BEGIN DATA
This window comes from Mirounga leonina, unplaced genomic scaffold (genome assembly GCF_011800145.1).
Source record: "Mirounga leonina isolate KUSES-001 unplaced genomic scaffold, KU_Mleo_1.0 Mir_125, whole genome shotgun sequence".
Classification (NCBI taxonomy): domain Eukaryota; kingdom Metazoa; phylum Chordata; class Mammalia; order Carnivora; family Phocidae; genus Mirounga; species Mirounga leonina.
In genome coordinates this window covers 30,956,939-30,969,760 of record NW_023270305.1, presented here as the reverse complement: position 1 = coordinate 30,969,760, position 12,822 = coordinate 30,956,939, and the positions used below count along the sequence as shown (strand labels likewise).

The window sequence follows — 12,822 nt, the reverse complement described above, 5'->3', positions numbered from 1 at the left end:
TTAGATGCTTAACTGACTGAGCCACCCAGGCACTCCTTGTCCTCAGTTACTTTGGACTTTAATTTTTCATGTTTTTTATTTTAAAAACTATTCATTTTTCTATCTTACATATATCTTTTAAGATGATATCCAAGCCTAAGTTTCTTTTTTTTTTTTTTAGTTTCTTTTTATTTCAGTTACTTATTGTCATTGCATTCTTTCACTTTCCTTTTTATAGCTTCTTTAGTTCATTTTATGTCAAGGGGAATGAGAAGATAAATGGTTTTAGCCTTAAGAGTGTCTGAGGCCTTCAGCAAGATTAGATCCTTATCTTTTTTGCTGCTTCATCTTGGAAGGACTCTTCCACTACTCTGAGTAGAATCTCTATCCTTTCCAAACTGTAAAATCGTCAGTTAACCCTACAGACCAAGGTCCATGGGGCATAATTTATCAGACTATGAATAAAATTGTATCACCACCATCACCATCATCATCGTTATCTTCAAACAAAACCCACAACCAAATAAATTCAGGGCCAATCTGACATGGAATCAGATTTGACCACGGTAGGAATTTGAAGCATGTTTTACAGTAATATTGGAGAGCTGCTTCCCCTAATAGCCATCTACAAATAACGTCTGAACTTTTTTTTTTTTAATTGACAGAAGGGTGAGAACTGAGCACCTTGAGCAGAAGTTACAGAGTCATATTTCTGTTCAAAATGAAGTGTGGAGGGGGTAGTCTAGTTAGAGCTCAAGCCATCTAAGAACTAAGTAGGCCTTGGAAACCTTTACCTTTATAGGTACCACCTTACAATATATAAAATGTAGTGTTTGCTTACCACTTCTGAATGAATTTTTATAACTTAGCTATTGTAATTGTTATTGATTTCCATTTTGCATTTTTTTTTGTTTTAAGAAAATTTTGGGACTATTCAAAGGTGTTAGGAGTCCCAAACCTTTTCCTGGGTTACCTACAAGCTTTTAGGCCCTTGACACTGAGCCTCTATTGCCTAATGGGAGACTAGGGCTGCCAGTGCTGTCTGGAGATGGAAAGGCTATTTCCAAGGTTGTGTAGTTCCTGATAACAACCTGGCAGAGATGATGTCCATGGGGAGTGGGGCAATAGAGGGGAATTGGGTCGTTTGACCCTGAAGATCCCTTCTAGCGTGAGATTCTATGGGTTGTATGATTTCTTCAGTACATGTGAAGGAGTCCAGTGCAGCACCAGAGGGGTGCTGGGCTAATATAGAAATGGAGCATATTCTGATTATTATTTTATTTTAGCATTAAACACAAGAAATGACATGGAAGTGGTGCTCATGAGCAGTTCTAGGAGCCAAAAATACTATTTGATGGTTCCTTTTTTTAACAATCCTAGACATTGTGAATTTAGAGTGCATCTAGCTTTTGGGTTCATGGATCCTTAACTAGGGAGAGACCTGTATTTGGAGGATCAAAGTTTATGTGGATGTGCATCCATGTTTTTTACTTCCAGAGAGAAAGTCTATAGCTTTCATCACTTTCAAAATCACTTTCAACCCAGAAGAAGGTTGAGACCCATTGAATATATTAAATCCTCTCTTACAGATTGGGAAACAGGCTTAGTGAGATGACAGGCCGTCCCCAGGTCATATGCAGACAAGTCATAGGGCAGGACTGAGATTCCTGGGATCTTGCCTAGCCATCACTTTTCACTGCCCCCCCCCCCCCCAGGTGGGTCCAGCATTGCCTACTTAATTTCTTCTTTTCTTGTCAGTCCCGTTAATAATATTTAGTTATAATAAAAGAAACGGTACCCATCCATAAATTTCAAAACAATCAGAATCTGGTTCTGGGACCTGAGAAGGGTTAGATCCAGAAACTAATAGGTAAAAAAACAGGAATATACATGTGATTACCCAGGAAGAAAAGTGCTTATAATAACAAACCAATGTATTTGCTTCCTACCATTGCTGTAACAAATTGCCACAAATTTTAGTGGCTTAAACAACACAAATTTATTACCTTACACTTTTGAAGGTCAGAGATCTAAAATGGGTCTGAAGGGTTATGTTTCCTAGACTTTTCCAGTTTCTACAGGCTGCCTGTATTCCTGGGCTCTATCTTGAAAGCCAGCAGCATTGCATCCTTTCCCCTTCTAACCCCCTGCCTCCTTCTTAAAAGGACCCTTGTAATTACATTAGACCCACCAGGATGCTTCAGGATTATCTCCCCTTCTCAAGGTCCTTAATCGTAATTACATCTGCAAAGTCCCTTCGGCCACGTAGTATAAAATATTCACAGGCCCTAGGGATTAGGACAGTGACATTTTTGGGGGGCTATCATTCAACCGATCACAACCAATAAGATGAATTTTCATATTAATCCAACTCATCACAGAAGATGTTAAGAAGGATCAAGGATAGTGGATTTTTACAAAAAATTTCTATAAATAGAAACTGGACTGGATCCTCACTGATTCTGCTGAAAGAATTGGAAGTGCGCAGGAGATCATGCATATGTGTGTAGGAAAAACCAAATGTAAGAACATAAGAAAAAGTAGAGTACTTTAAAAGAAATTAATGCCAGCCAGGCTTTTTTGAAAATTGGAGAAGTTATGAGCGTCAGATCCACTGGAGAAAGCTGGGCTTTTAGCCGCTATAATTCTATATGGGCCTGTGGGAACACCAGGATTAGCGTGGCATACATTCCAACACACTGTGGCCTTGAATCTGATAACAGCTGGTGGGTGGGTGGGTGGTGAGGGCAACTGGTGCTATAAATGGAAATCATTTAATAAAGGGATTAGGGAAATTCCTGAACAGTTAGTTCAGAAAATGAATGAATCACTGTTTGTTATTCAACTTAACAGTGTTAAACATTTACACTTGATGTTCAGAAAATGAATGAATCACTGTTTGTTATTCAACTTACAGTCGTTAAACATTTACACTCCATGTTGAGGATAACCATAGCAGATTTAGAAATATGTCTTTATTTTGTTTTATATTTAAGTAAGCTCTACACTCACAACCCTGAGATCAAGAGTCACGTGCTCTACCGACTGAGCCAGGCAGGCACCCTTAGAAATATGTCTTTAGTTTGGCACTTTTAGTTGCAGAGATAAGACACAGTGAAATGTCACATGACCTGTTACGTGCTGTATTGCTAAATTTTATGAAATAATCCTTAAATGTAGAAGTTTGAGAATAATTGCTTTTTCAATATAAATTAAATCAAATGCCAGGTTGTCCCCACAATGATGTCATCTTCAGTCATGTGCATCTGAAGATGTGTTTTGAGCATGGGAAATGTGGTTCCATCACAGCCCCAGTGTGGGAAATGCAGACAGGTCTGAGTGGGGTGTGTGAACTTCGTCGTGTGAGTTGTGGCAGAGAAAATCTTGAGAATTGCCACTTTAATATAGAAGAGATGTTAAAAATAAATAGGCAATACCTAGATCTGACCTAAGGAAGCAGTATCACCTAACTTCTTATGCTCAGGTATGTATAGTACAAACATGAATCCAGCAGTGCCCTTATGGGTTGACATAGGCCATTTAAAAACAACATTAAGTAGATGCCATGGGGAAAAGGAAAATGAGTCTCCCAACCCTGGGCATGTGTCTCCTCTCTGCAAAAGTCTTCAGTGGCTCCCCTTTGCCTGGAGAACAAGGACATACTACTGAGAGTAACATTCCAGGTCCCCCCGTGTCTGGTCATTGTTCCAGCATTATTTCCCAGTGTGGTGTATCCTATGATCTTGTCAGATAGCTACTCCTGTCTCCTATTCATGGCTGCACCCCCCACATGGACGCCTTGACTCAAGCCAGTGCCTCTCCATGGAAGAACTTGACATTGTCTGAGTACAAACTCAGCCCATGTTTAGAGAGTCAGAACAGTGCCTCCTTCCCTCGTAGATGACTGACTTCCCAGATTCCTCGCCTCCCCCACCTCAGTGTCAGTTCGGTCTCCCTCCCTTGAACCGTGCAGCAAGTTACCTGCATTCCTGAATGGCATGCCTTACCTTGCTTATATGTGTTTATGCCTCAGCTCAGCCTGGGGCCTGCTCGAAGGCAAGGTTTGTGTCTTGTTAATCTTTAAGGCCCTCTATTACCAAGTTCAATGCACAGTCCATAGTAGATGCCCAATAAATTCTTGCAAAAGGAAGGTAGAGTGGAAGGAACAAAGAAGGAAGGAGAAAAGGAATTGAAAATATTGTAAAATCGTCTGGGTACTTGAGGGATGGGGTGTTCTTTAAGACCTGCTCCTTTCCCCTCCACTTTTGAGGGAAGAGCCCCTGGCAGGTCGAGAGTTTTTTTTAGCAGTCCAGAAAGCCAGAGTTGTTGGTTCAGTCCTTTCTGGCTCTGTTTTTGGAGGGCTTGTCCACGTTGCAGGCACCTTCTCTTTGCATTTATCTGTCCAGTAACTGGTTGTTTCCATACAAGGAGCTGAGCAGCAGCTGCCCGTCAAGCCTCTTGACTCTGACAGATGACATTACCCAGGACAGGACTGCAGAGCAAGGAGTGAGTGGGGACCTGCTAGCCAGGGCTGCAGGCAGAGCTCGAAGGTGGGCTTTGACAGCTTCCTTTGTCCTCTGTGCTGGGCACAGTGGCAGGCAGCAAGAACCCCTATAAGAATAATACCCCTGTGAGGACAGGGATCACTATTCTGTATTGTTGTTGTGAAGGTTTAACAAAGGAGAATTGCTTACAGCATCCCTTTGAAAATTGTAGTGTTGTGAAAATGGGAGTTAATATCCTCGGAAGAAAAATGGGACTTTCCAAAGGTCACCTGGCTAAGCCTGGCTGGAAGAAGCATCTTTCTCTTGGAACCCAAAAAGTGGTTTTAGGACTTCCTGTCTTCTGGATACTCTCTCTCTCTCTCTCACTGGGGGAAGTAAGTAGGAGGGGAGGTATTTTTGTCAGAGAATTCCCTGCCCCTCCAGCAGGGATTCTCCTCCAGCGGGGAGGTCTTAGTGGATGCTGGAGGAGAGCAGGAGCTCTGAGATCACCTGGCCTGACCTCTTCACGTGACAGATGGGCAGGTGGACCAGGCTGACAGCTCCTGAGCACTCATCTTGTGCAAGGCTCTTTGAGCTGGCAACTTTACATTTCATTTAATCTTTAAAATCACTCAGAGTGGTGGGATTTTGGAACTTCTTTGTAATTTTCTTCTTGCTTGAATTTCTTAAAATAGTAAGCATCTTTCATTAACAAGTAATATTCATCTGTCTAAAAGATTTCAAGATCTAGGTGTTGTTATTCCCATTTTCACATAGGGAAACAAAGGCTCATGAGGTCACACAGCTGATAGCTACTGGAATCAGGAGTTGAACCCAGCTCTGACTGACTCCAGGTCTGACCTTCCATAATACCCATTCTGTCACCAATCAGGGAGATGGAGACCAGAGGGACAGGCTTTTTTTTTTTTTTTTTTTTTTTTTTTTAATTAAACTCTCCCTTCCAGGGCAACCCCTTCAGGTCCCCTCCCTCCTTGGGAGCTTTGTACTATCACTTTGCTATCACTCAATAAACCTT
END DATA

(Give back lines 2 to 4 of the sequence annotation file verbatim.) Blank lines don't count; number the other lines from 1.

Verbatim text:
Source record: "Mirounga leonina isolate KUSES-001 unplaced genomic scaffold, KU_Mleo_1.0 Mir_125, whole genome shotgun sequence".
Classification (NCBI taxonomy): domain Eukaryota; kingdom Metazoa; phylum Chordata; class Mammalia; order Carnivora; family Phocidae; genus Mirounga; species Mirounga leonina.
In genome coordinates this window covers 30,956,939-30,969,760 of record NW_023270305.1, presented here as the reverse complement: position 1 = coordinate 30,969,760, position 12,822 = coordinate 30,956,939, and the positions used below count along the sequence as shown (strand labels likewise).